The wheels are turning, I was just wondering if it would pull in enough air to conch, if the wheels are submerged.
Baking soda is NOT the way to remove acidity in chocolate. Your chocolate will taste icky. The best way to remove the acidity is to conche it out.
A wet grinder (such as the CocoaTown ECGC65) is not designed to run with the chocolate above the levels of the axles.
There are three main reasons it takes so long to conche in a wet grinder:
1) The temperature is not hot enough. Acetic acid evaporates out when the temperature is above 60-70C and there is still a bit of water in the chocolate. Below these temperatures and when the water has been evaporated out, the removal of the acetic acid slows down considerably. For some reason people have this romantic notion that it's best to run their machines "low and slow" like they were barbecuing. What's a good approach for smoking meat is not the best approach for chocolate.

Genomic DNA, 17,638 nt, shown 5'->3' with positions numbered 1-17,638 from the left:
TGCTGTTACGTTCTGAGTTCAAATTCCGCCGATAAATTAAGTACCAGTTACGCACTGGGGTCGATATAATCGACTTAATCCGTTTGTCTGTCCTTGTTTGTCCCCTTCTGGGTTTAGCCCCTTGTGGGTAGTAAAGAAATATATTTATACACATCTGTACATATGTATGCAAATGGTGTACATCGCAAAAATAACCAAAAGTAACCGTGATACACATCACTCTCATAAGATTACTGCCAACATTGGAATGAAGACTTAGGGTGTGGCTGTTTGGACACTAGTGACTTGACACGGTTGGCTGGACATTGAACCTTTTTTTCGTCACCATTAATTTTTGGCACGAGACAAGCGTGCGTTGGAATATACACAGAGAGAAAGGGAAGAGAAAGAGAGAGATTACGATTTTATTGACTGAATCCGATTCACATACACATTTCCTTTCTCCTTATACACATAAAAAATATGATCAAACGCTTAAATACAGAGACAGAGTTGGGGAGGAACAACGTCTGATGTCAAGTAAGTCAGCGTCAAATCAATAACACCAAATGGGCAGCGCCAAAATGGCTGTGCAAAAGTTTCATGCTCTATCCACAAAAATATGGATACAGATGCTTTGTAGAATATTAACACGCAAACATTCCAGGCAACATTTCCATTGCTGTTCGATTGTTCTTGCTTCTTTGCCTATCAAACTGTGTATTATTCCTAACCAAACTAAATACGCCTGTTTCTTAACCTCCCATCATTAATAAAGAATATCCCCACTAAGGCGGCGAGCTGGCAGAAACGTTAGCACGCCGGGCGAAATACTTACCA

2) There is not enough air transfer across the surface of the chocolate in the grinder. You need a decent volume of warm air blowing across the surface of the chocolate to remove the volatile aromatic compounds you don't want. There's just not enough air circulation in the wet grinder to remove the volatiles quickly and effectively.
3) The grinding action is good for grinding and refining, not good for conching. You want to introduce a different kind of shearing action during the conching process, one that is good at breaking down particle agglomerates and coating the particles with butter.
There are three of the principles that guided the development of FBM's Kleego50 (I helped them conceive and develop it).
A) The Kleego has multiple sources of heat that can get the chocolate quite hot - 70C - very quickly. This makes it easier for acetic acid and other unwanted volatiles to evaporate out quickly. Once the right flavor profile has been reached the temperature can be reduced quickly to keep from removing flavors you do want to keep.